<Book Review> "The Tank Killers: A History of America's World War II Tank Destroyer Force" by Harry Yeide

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When Germany unleashed the Blitzkrieg on its neighbors at the start of World War 2, the US Army was as unprepared for mobile combined arms warfare as any nation could be. Faced with the imminent need to vastly increase the size of the army, the USA moved its divisional composition from a square division (4 regiments) to a triangular structure (3 regiments), created an armored force and its doctrine, and created the Tank Destroyer branch and its doctrine as well. What better way to deal with an armored breakthrough than to race fast, heavily gunned tank destroyer units to defeat an enemy armor, right? Or at least that's what the army thought at the time.

Yeide has written a couple of good books on US Army independent tank battalions and tank battalions attached to US Infantry divisions and this book will not disappoint you World War 2 buffs anxious to learn the ins and outs of the Tank Destroyer branch. Yeide writes in clear precise language, his research is top notch and he liberally sprinkles veteran accounts throughout the text. He details how the concept came into being, the major personalities that drove the concept, how the doctrine was supposed to work and how the tank destroyers were actually used in combat. You'll learn that the M-10 3-inch gun was pretty good, that over time the US Army created an ad hoc tactical doctrine that integrated the TD with tanks to form stronger armored units, you'll learn how difficult World War 2 radio communications could be and you'll learn that the 2 battles that the TD units actually fought applying their doctrine they had success.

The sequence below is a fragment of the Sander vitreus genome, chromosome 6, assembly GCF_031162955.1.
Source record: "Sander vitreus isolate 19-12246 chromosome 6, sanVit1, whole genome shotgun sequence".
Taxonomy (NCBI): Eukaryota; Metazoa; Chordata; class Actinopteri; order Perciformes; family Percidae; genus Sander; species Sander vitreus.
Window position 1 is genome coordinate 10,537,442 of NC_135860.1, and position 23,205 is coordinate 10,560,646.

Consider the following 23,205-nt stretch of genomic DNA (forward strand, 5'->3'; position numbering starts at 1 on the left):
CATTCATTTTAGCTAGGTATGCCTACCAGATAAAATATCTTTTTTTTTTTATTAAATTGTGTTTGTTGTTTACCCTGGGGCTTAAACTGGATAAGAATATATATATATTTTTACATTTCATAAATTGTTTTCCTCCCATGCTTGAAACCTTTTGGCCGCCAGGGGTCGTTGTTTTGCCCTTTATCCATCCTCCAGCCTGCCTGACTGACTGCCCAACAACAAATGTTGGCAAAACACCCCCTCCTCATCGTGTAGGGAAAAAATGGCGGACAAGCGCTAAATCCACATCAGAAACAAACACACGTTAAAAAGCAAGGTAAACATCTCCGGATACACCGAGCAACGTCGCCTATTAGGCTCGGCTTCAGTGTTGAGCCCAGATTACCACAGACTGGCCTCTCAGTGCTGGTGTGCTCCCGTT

If you have an interest in the tank destroyers like I do, this book is a must-read, if you are a World War 2 buff just wanting to expand your knowledge, this book is well worth your time.
 
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